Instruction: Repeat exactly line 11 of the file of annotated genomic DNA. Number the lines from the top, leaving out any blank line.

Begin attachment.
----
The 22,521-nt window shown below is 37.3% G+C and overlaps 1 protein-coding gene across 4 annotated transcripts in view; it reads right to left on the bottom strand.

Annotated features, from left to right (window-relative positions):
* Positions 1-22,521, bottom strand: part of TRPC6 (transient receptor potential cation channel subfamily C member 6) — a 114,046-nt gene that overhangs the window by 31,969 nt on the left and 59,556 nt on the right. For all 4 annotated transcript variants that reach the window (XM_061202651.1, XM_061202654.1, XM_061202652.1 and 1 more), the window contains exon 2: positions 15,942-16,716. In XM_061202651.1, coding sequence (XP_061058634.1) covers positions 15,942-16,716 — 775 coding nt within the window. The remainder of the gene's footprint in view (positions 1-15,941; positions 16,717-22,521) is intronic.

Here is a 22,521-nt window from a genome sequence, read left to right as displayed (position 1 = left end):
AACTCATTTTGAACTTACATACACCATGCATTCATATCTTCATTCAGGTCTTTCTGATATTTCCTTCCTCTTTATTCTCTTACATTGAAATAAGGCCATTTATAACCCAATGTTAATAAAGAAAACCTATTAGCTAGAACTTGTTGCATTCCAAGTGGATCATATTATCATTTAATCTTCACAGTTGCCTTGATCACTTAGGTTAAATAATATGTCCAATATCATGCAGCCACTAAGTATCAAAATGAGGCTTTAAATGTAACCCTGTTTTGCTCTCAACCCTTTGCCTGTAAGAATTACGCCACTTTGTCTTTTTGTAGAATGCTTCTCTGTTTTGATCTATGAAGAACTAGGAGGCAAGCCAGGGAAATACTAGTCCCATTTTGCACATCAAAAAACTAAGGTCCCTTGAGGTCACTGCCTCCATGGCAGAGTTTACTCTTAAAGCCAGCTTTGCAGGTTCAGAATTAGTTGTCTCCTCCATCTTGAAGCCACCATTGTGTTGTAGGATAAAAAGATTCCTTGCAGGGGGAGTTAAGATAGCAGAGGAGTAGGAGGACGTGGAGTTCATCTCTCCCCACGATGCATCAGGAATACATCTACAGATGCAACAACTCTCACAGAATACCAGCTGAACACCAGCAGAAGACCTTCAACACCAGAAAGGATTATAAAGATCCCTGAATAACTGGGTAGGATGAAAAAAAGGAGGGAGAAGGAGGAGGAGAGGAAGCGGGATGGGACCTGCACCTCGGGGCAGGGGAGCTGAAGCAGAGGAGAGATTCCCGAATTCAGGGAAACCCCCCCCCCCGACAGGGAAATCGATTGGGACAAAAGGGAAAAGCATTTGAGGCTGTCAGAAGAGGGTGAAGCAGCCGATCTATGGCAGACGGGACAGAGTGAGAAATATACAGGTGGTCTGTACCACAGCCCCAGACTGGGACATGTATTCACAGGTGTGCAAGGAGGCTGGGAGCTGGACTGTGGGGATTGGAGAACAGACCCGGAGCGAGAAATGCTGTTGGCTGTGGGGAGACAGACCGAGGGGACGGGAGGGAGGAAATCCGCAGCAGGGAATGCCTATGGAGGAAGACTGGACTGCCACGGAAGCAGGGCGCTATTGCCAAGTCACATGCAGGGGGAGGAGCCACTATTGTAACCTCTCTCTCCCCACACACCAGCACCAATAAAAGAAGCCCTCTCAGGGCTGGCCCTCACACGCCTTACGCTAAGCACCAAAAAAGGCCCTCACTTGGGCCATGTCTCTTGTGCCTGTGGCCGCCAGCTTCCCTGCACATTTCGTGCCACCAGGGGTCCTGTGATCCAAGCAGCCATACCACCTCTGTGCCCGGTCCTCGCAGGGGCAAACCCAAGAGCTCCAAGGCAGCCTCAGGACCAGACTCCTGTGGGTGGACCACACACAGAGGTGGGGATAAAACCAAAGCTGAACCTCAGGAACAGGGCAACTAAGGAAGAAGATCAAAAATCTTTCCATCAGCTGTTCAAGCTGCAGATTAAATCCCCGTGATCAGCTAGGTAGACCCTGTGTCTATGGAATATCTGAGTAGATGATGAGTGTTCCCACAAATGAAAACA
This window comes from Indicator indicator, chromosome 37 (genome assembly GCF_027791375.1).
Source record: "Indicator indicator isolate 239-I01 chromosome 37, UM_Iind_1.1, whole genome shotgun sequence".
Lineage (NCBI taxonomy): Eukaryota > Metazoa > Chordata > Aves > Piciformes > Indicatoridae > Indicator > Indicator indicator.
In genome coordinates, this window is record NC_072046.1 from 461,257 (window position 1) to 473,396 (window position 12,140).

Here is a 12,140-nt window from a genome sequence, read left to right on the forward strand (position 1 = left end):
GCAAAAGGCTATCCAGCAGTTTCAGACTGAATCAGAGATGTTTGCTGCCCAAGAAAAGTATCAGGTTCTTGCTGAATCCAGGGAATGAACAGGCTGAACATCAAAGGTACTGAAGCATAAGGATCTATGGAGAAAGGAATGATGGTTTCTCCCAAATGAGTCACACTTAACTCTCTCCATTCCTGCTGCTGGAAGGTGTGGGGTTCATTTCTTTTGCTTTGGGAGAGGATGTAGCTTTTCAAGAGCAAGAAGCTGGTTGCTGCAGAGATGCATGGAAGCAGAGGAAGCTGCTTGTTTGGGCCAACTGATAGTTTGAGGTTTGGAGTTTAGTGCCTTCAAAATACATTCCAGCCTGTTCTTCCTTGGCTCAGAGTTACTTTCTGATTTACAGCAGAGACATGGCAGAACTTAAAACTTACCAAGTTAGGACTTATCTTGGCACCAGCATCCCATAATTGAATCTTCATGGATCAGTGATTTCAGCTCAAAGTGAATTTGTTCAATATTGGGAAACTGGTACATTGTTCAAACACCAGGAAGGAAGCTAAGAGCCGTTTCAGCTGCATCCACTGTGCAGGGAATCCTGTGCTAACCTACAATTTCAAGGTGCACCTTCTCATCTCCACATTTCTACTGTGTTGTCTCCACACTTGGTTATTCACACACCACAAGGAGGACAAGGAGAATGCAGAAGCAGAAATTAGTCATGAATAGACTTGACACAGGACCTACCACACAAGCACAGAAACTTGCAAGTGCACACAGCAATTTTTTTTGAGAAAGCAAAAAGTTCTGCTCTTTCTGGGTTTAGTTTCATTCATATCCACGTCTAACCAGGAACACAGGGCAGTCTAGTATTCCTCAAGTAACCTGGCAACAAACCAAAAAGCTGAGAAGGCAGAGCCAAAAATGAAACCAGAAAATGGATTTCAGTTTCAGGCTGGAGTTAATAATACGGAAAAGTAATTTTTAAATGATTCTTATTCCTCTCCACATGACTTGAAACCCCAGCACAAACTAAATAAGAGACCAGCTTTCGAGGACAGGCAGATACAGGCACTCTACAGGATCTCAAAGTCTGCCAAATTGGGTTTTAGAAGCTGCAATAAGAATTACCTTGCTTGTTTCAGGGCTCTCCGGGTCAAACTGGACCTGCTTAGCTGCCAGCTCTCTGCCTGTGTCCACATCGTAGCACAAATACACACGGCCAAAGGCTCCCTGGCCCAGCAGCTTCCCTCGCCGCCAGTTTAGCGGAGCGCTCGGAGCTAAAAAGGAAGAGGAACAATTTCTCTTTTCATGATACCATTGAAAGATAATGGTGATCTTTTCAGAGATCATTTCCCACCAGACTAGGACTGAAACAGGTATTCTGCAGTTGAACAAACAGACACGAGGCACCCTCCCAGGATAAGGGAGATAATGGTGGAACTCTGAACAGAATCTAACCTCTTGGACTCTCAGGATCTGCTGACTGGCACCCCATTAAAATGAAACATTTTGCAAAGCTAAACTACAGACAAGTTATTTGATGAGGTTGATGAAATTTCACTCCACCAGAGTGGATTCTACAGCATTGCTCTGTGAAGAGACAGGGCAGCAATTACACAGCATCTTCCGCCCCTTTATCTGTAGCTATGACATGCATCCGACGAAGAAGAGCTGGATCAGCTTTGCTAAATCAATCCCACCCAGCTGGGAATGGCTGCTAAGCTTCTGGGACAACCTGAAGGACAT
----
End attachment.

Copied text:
GCAAAAGGCTATCCAGCAGTTTCAGACTGAATCAGAGATGTTTGCTGCCCAAGAAAAGTATCAGGTTCTTGCTGAATCCAGGGAATGAACAGGCTGAACATCAAAGGTACTGAAGCATAAGGATCTATGGAGAAAGGAATGATGGTTTCTCCCAAATGAGTCACACTTAACTCTCTCCATTCCTGCTGCTGGAAGGTGTGGGGTTCATTTCTTTTGCTTTGGGAGAGGATGTAGCTTTTCAAGAGCAAGAAGCTGGTTGCTGCAGAGATGCATGGAAGCAGAGGAAGCTGCTTGTTTGGGCCAACTGATAGTTTGAGGTTTGGAGTTTAGTGCCTTCAAAATACATTCCAGCCTGTTCTTCCTTGGCTCAGAGTTACTTTCTGATTTACAGCAGAGACATGGCAGAACTTAAAACTTACCAAGTTAGGACTTATCTTGGCACCAGCATCCCATAATTGAATCTTCATGGATCAGTGATTTCAGCTCAAAGTGAATTTGTTCAATATTGGGAAACTGGTACATTGTTCAAACACCAGGAAGGAAGCTAAGAGCCGTTTCAGCTGCATCCACTGTGCAGGGAATCCTGTGCTAACCTACAATTTCAAGGTGCACCTTCTCATCTCCACATTTCTACTGTGTTGTCTCCACACTTGGTTATTCACACACCACAAGGAGGACAAGGAGAATGCAGAAGCAGAAATTAGTCATGAATAGACTTGACACAGGACCTACCACACAAGCACAGAAACTTGCAAGTGCACACAGCAATTTTTTTTGAGAAAGCAAAAAGTTCTGCTCTTTCTGGGTTTAGTTTCATTCATATCCACGTCTAACCAGGAACACAGGGCAGTCTAGTATTCCTCAAGTAACCTGGCAACAAACCAAAAAGCTGAGAAGGCAGAGCCAAAAATGAAACCAGAAAATGGATTTCAGTTTCAGGCTGGAGTTAATAATACGGAAAAGTAATTTTTAAATGATTCTTATTCCTCTCCACATGACTTGAAACCCCAGCACAAACTAAATAAGAGACCAGCTTTCGAGGACAGGCAGATACAGGCACTCTACAGGATCTCAAAGTCTGCCAAATTGGGTTTTAGAAGCTGCAATAAGAATTACCTTGCTTGTTTCAGGGCTCTCCGGGTCAAACTGGACCTGCTTAGCTGCCAGCTCTCTGCCTGTGTCCACATCGTAGCACAAATACACACGGCCAAAGGCTCCCTGGCCCAGCAGCTTCCCTCGCCGCCAGTTTAGCGGAGCGCTCGGAGCTAAAAAGGAAGAGGAACAATTTCTCTTTTCATGATACCATTGAAAGATAATGGTGATCTTTTCAGAGATCATTTCCCACCAGACTAGGACTGAAACAGGTATTCTGCAGTTGAACAAACAGACACGAGGCACCCTCCCAGGATAAGGGAGATAATGGTGGAACTCTGAACAGAATCTAACCTCTTGGACTCTCAGGATCTGCTGACTGGCACCCCATTAAAATGAAACATTTTGCAAAGCTAAACTACAGACAAGTTATTTGATGAGGTTGATGAAATTTCACTCCACCAGAGTGGATTCTACAGCATTGCTCTGTGAAGAGACAGGGCAGCAATTACACAGCATCTTCCGCCCCTTTATCTGTAGCTATGACATGCATCCGACGAAGAAGAGCTGGATCAGCTTTGCTAAATCAATCCCACCCAGCTGGGAATGGCTGCTAAGCTTCTGGGACAACCTGAAGGACAT